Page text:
The purpose of the invention is to provide a method and an apparatus which provides the required information by comparing the actual operating conditions of the engine with the desirable operating conditions, and indicates the action required to bring the engine back to the desirable operating conditions.
Accordingly, the method designed to assist the driver of a motor vehicle, specifically includes the following operations: it measures the engine speed and load; it defines the operating range of the engine on the load/speed diagram; it defines the various possible positions of the operating range with reference to the areas of equal fuel consumption on the load/speed diagram, and it also indicates the possibility of using other gear-ratios. The method may also suggest switching gears and indicate the recommended gear-ratio.
According to another aspect of the invention, no indication appears whenever the actual operating range of the engine is optimized. If another operating range is more desirable, a light and/or a sound warning is activated to indicate that a gear shift is desirable and, in this case, an indication is given recommending the use of a higher gear or a lower gear.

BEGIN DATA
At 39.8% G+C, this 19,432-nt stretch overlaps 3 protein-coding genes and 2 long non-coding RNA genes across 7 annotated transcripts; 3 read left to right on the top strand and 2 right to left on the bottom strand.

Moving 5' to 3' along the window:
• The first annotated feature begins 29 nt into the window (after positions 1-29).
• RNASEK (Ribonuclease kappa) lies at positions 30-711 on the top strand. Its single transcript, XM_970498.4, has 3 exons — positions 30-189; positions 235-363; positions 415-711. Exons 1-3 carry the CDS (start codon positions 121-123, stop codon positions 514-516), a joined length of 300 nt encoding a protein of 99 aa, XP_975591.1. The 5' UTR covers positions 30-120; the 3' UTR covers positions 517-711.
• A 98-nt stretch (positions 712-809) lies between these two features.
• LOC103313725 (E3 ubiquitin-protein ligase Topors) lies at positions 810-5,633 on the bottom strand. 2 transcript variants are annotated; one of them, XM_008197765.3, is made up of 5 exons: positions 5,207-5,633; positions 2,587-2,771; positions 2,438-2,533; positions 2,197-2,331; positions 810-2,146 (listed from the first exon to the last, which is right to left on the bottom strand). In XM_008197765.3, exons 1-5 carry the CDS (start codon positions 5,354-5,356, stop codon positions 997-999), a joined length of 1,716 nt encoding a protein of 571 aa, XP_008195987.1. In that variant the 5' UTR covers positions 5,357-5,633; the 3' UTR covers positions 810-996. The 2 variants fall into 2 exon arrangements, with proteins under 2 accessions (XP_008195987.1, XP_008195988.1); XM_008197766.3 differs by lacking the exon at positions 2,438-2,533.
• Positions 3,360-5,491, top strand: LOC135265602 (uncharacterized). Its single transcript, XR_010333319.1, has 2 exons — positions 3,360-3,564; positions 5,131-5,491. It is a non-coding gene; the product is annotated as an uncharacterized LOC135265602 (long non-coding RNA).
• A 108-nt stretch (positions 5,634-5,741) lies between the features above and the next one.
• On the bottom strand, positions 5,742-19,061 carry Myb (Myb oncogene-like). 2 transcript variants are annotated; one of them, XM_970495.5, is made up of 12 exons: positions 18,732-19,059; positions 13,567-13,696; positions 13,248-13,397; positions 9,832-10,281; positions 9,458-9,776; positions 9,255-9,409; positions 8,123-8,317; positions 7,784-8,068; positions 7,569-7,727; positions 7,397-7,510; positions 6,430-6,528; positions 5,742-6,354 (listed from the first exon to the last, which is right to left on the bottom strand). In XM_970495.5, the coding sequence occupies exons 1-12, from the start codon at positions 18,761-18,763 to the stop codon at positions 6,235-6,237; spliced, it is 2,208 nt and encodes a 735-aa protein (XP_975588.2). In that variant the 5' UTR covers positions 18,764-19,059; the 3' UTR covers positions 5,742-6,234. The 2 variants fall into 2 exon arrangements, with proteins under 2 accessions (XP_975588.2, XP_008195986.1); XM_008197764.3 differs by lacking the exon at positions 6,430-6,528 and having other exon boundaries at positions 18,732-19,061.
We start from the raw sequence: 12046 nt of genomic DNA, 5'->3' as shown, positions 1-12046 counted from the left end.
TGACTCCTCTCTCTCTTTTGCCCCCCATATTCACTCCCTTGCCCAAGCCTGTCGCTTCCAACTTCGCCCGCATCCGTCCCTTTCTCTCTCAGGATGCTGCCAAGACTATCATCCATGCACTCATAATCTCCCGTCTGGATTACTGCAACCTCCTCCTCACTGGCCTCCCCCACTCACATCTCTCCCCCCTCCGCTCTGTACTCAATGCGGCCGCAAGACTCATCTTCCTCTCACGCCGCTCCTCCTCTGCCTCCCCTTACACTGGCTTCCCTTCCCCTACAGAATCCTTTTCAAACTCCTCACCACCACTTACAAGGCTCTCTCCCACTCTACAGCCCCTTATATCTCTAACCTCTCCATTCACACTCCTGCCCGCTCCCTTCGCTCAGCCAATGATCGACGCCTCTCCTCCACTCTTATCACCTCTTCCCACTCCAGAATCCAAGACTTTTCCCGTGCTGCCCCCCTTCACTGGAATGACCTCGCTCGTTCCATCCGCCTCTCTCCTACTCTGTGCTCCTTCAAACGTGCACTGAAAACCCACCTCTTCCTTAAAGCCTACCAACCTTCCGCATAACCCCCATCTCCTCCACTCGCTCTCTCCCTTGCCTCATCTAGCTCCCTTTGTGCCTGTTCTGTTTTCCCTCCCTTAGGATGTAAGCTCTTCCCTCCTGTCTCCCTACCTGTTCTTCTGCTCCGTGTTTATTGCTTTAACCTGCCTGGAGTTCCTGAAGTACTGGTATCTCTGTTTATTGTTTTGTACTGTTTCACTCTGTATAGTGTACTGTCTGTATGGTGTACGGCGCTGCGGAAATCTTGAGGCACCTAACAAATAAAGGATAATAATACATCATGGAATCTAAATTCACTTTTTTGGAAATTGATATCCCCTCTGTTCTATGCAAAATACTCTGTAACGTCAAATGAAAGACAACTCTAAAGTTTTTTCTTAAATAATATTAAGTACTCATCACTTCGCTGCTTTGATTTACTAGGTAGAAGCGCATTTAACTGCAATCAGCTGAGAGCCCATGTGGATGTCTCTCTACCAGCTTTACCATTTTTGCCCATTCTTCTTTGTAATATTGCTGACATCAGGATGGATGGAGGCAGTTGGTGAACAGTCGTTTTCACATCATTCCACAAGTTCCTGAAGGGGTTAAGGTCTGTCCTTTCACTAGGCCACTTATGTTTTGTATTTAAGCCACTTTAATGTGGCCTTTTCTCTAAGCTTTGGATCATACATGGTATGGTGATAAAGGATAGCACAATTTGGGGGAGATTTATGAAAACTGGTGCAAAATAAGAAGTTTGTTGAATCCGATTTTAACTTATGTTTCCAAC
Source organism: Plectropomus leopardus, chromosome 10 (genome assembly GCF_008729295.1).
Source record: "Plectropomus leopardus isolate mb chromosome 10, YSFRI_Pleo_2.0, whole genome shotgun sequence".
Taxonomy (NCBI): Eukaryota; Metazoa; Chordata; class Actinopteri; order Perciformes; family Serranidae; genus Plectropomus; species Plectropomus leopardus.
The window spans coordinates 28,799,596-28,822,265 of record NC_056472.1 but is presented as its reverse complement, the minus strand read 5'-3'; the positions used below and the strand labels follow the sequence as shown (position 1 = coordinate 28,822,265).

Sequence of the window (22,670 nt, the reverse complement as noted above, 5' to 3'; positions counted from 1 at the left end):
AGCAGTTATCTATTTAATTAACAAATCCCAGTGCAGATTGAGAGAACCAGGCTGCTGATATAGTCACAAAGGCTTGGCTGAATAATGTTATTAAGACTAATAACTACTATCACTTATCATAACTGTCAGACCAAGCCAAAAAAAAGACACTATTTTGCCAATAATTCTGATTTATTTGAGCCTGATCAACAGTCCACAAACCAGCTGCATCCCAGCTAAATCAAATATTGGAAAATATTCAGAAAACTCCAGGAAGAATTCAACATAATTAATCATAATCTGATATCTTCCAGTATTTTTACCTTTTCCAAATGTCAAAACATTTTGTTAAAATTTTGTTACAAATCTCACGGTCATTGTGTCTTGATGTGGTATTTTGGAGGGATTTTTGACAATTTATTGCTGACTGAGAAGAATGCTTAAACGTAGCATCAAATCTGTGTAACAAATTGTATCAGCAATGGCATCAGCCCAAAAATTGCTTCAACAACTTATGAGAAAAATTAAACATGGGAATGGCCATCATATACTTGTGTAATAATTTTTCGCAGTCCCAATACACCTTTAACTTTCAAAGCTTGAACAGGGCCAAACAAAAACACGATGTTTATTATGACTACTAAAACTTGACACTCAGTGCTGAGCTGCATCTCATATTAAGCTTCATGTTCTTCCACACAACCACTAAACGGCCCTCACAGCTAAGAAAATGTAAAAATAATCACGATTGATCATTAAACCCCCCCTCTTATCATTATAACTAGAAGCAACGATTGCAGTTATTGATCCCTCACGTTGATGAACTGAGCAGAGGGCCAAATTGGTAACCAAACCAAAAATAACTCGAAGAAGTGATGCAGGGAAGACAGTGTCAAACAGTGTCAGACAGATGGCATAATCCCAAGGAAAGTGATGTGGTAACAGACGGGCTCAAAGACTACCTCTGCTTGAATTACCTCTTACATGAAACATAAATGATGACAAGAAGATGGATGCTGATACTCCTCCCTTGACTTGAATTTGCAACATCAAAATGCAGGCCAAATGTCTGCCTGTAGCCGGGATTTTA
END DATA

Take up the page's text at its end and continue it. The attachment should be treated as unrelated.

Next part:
According to another aspect of the invention, the indications are displayed on a digital display.
According to another variation of the invention, these indications control an automatic system built in the transmission.
The apparatus required for the implementation of the invented method specifically includes engine speed and fuel flow sensors, a transmission speed sensor, a calculator for the processing of the data supplied by the sensors, and an audio/visual display.
According to another aspect of the invention, the sensor used to measure the engine speed is a tachometric alternator driven by the camshaft of the engine.
According to another variation of the invention, the fuel flow and engine speed sensors consist of only an injection pressure sensor which is connected to a fuel injection pump.